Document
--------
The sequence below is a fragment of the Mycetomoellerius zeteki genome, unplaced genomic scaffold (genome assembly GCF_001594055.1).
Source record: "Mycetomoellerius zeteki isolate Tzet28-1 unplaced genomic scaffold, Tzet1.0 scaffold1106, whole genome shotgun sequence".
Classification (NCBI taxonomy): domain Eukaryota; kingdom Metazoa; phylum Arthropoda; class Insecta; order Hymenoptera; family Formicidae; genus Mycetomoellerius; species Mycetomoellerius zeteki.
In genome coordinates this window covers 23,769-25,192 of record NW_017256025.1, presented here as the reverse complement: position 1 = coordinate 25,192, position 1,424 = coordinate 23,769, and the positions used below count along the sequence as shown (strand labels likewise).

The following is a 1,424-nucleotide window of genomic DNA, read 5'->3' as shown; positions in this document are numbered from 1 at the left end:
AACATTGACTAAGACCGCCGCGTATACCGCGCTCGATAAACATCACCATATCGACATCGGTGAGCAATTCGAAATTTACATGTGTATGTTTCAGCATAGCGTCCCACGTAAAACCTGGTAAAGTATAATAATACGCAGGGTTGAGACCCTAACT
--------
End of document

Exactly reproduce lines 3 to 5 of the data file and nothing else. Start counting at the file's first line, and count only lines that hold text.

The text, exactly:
Classification (NCBI taxonomy): domain Eukaryota; kingdom Metazoa; phylum Arthropoda; class Insecta; order Hymenoptera; family Formicidae; genus Mycetomoellerius; species Mycetomoellerius zeteki.
In genome coordinates this window covers 23,769-25,192 of record NW_017256025.1, presented here as the reverse complement: position 1 = coordinate 25,192, position 1,424 = coordinate 23,769, and the positions used below count along the sequence as shown (strand labels likewise).

The following is a 1,424-nucleotide window of genomic DNA, read 5'->3' as shown; positions in this document are numbered from 1 at the left end: